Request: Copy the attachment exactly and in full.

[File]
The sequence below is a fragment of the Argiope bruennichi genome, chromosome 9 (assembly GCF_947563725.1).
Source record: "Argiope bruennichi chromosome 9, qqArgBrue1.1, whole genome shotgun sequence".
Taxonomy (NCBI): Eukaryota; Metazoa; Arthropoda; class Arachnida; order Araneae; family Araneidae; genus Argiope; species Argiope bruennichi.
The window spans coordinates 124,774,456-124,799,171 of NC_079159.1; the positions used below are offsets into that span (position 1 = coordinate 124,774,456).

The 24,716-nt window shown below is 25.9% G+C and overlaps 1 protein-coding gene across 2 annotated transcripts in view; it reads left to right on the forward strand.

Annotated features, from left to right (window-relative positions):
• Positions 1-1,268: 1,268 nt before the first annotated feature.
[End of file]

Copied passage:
The sequence below is a fragment of the Argiope bruennichi genome, chromosome 9 (assembly GCF_947563725.1).
Source record: "Argiope bruennichi chromosome 9, qqArgBrue1.1, whole genome shotgun sequence".
Taxonomy (NCBI): Eukaryota; Metazoa; Arthropoda; class Arachnida; order Araneae; family Araneidae; genus Argiope; species Argiope bruennichi.
The window spans coordinates 124,774,456-124,799,171 of NC_079159.1; the positions used below are offsets into that span (position 1 = coordinate 124,774,456).

The 24,716-nt window shown below is 25.9% G+C and overlaps 1 protein-coding gene across 2 annotated transcripts in view; it reads left to right on the forward strand.

Annotated features, from left to right (window-relative positions):
• Positions 1-1,268: 1,268 nt before the first annotated feature.